The most recent syndicated article by New York Times bestselling author Thomas Barnett, titled Loving Big Brother, took up the topic of ubiquitous sensing. Do the emerging technology's advantages outweigh its disadvantages?
As you might guess by his article's title, Barnett thinks so. He wants to challenge the fears of people who focus on the threatened loss of privacy and personal freedoms, and other potential downsides of the inevitable pervasive sensor network.
A Few Benefits
He gives the example of a salesperson who approaches you with a tie that matches the shirt you just bought down the street. "He'll also know you prefer gold cuff links in geometric shapes. How? Your cell phone will announce your arrival and allow the store to pull up all your preferences and recent purchases. So yeah, those cuff links will be on sale, but only for you, and only in that store, and only for the next 15 minutes," he writes. And lest you think this scenario is years away from reality, he points out that some stores In Singapore already offer this service.
Barnett sees a rosier picture for his golden years than that faced by today's elders—thanks to the coming ubiquitous sensor network.
A reader commenting on Barnett's essay, wowed by the technology implanted in his/her own body, concurs: "I'm a recipient of a nanosensor regarding my heart which can be fixed anywhere I am in the world by just standing in front of my machine." And the commentator isn't bothered by the "Big Brother" implications of the technology, saying, "our Constitution, Representatives and Judiciary hasn't been functioning on our behalf for years."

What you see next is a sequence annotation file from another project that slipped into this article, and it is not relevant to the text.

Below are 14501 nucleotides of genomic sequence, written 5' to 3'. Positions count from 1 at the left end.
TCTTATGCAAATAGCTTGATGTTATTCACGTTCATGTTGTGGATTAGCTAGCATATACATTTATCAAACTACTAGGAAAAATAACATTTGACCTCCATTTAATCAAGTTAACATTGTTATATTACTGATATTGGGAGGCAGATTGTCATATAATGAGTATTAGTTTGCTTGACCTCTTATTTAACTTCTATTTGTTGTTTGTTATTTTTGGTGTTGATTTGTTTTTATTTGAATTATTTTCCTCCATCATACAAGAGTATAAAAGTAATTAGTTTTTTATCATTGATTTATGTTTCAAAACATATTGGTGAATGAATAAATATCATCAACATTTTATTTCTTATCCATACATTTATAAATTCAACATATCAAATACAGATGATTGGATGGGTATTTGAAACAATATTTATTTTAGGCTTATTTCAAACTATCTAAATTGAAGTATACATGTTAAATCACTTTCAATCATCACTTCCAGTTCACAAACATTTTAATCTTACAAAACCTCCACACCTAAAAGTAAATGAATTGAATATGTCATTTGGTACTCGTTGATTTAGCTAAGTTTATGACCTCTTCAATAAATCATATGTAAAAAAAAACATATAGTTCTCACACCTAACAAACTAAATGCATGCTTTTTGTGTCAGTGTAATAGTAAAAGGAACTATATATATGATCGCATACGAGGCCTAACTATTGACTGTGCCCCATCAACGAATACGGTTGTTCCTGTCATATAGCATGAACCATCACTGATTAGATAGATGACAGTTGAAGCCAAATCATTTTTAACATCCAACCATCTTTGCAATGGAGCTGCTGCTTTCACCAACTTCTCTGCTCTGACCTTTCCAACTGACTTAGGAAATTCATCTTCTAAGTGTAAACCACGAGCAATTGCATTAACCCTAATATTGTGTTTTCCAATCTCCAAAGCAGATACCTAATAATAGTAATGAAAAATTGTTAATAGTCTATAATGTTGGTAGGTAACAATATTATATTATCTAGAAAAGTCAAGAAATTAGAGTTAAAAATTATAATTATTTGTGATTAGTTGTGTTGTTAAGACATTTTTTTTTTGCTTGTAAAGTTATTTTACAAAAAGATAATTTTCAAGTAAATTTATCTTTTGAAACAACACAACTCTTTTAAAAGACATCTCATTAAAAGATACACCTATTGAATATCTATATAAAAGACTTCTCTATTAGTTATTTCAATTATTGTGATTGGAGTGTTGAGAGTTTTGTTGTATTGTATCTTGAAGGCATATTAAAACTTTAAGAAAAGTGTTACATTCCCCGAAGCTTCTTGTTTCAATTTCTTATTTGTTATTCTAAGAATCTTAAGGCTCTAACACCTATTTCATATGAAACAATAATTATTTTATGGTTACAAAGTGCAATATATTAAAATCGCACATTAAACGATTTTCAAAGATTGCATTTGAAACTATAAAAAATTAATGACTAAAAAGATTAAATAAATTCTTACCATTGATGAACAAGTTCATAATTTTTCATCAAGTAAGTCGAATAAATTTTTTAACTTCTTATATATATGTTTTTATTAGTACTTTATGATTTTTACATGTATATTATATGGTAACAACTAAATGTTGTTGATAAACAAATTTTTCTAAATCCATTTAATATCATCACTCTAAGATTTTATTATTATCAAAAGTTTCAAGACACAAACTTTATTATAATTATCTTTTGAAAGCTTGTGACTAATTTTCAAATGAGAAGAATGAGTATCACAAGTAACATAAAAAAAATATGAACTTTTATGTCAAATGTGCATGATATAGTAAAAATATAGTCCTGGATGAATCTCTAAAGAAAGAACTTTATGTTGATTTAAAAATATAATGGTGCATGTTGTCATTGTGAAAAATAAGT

Some Twist on Orwell
"George Orwell had it completely wrong: ubiquitous sensing technology won't be the dictator's tool for enslaving ordinary citizens," Barnett writes. "Rather, it will give open societies the capacity for serious resilience in an increasingly connected world where danger knows no boundaries."
Reading the responses to Barnett's essay is as much fun as reading the original entry. A commentator called Chris responds by saying, "I think you miss the entire point of Orwell's parables. It's not so much the fact that such surveillance exists, as it is the fact that this surveillance is centralized in the hands of those in power. If the government can spy on me, and I can also monitor them for any shady dealings, under rule of law and the Constitution, then fine—I suppose that's quid pro quo.
"But if the government can spy on me, and there's no oversight into how they're spying on me, and any investigation into criminal wrongdoing on the part of folks in the government is quashed before it can begin in the name of "national security," then *that* is where things get Orwellian."
But technology will even the playing field, suggests another commentator, who notes that, "There is something of a movement out there to use 21st century tools to monitor the elites" and points readers to the Wikipedia entry on sousveillance.
Barnett concludes by saying, "ubiquitous sense-think-and-respond networks will constitute the cornerstone of our society's resilience in this Long War against terrorism, because tomorrow's definition of deterrence will be, 'anything the terrorists throw at us, we can counter faster.'"
What Needs To Happen First
As an article in the International Herald Tribune (IHT) points out, the scariest scenarios for abuse of sensor network-enabled power assume that each technology is working under a common standard—and we all know that that reality is not just around the corner. "That and the concerns of privacy and data protection may be the biggest issues holding back an Internet of Things," said the International Telecommunication Union in a study released last year.